The Words of the Week - 2/14/20

Some of the words that defined the week of February 14, 2020

Welcome to The Words of the Week, in which we look over some of the good, the bad, and the semantically imprecise words that tickled your curiosity this past week. Please note that bad is used here in a vague fashion; we do not really think of any words as bad (although sometimes they are a bit unruly).


Will you be ours?


The ongoing concern over the coronavirus caused a number of words to attract considerable attention last week, including quarantine.

The quarantine of the Diamond Princess cruise ship has spawned several online communities, with passengers forming groups on WhatsApp and Facebook to break through the isolation and share information.
— Bill Chappell, NPR (, 12 Feb. 2020

There are a number of senses of this word currently relevant, both as a noun (“a term during which a ship arriving in port and suspected of carrying contagious disease is held in isolation from the shore” and “a state of enforced isolation”) and as a verb (“to detain in or exclude by quarantine”). The use of quarantine relating to attempts to prevent the spread of disease dates from the 17th century; prior to this the word had several uses with the specific meaning of “period of 40 days.” Quarantine may be traced to the Latin quadraginta, meaning “forty”; some of its earlier senses included “the period often of 40 days during which a widow is permitted by law to remain in her deceased husband's principal home without being obliged to pay rent to the heirs,” as well as broadly referring to a period of 40 days allotted for one of a variety of reasons.

The Prince Lewis sonne of Philip King of France, quarantine or fortie daies being expired, retired himselfe, not without much discontent, to see, in those warres against the Albingenses, so much tyranny.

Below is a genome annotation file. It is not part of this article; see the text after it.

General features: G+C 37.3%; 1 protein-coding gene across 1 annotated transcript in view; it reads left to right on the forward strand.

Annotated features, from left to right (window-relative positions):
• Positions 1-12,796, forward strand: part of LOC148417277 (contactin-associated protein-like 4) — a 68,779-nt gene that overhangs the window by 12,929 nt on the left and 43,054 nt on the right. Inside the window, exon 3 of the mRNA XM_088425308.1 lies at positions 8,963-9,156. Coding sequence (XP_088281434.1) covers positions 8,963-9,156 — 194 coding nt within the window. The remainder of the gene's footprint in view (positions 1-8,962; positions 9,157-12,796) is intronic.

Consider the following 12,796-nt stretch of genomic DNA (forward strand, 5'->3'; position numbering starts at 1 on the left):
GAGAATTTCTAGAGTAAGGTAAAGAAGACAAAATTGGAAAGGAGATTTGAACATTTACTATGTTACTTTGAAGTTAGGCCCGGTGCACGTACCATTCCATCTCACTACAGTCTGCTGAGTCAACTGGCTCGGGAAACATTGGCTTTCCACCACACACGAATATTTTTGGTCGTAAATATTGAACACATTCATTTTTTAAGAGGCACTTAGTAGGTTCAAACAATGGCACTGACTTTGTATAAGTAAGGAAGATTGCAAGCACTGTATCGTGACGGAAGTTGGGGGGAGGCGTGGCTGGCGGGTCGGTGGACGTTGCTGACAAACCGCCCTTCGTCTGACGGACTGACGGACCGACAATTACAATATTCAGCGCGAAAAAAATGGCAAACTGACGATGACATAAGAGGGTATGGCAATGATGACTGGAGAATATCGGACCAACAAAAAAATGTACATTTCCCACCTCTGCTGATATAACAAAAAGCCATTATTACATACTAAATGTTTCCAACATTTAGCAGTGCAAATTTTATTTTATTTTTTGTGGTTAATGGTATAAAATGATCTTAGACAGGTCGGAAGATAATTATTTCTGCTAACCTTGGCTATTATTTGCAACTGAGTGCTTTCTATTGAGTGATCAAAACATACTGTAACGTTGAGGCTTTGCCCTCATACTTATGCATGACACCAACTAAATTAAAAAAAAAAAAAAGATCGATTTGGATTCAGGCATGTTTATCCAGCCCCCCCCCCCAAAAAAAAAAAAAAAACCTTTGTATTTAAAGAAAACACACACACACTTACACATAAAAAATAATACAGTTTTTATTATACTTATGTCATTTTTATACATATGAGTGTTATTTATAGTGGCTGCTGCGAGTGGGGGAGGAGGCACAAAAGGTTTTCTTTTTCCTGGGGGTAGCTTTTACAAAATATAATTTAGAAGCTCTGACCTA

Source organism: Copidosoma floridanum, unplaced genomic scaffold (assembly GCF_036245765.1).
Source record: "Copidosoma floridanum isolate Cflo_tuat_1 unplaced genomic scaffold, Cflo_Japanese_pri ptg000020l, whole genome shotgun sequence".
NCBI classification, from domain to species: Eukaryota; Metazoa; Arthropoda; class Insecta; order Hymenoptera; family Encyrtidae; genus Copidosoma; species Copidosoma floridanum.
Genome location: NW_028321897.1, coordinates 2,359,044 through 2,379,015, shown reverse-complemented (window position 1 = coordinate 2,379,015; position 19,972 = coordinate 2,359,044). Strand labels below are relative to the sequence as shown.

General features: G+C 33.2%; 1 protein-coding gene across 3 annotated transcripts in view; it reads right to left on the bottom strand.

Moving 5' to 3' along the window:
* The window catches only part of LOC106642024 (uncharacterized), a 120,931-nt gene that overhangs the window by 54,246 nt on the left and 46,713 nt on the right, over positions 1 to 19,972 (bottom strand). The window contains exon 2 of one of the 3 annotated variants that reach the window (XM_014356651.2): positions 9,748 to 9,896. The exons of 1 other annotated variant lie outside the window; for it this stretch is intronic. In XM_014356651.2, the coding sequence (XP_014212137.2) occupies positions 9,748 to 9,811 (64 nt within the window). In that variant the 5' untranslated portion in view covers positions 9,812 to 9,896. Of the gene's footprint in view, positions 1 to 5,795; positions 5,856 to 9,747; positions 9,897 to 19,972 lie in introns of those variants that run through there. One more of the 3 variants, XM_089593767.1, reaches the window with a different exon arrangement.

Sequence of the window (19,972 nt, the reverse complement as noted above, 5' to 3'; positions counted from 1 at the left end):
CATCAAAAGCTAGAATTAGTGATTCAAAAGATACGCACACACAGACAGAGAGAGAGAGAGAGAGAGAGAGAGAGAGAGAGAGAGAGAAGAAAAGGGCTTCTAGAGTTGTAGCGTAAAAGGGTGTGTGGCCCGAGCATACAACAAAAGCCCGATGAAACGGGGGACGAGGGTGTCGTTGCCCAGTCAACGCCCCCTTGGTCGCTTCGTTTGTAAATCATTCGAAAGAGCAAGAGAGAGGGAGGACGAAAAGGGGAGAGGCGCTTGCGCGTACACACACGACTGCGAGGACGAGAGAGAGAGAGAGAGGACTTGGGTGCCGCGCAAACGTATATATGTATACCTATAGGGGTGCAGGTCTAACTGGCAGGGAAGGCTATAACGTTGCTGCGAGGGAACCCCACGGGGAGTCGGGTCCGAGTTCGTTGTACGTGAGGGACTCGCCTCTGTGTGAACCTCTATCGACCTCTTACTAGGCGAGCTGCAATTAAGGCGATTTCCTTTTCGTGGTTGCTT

— J. P. Perrin, The bloudy rage of that great antechrist of Rome and his superstitious adherents, against the true church of Christ and the faithfull professors of his gospell, 1624

One grand inconvenience attended on this armie of Pilgrimes: For when their quarantine, or fourty dayes service, was expired (the term the Pope set them to merit Paradise in) they would not stay one whit longer.
— Thomas Fuller, The historie of the holy warre, 1639


Brownshirt spiked in lookups last weekend, after television host Chuck Todd quoted a column which had applied this word to supporters of Bernie Sanders.

The hashtag #FireChuckTodd was trending on Twitter overnight as the MSNBC anchor faced a social media backlash for quoting a column that described Bernie Sanders supporters as a "digital brownshirt brigade.”
— James Walker, Newsweek, 11 Feb. 2020

Brownshirt (which is often capitalized) is defined as synonymous with Nazi, based on the article of clothing often worn as a uniform by some members of the German fascist party that controlled Germany from 1933 to 1945.


Valentine surged in lookups toward the end of this week, as Valentine’s Day (the holiday which falls on February 14th) approached. Valentine may be defined as a person (“a sweetheart chosen or complimented on Valentine's Day”), a gift (given on February 14th), or, more broadly, as uncritical praise or affection, given on any day. In a possible sign of romantic optimism we have not seen any significant surge in lookups for unrequited (“not reciprocated or returned in kind”), unlove (“to stop loving something”), or heartbreak.

'Litmus test'

Litmus test (“a test in which a single factor (such as an attitude, event, or fact) is decisive”) has been on the minds of many, judging by the increasing number of times it has been searched of late, a typical occurrence whenever candidates for national office are asked about their potential choices for Supreme Court positions.

The initial use of litmus test was a literal one, referring to a test (performed by dipping strips of paper into a solution) which would determine if a substance was an acid or an alkaline. In the early 19th century litmus test was invariably followed by the word paper; by the middle of the 19th century it started to shorten, occasionally dropping paper. By the early 20th century litmus test moved beyond scientific vocabulary, and began to be employed in a figurative fashion.

Our Antedating of the Week: 'front-runner'

The Democratic contest for the nomination to be the presidential candidate in the 2020 election continues apace, and so our antedating for this week is front-runner (“a leading contestant in or as if in a rivalry or competition”). Our earliest use had previously come in 1914, but recent findings show that the word was in use in the late 19th century,

In the three miles flat race only six finished out of about a score of starters. All the front runners changed places continually throughout the race.
The Hampshire Advertiser (Hampshire, Eng.), 25 Sept. 1895

Imp. Eddie Burke is not a front runner and needs a vigorous rider.
The Cincinnati Enquirer, 24 Jun. 1897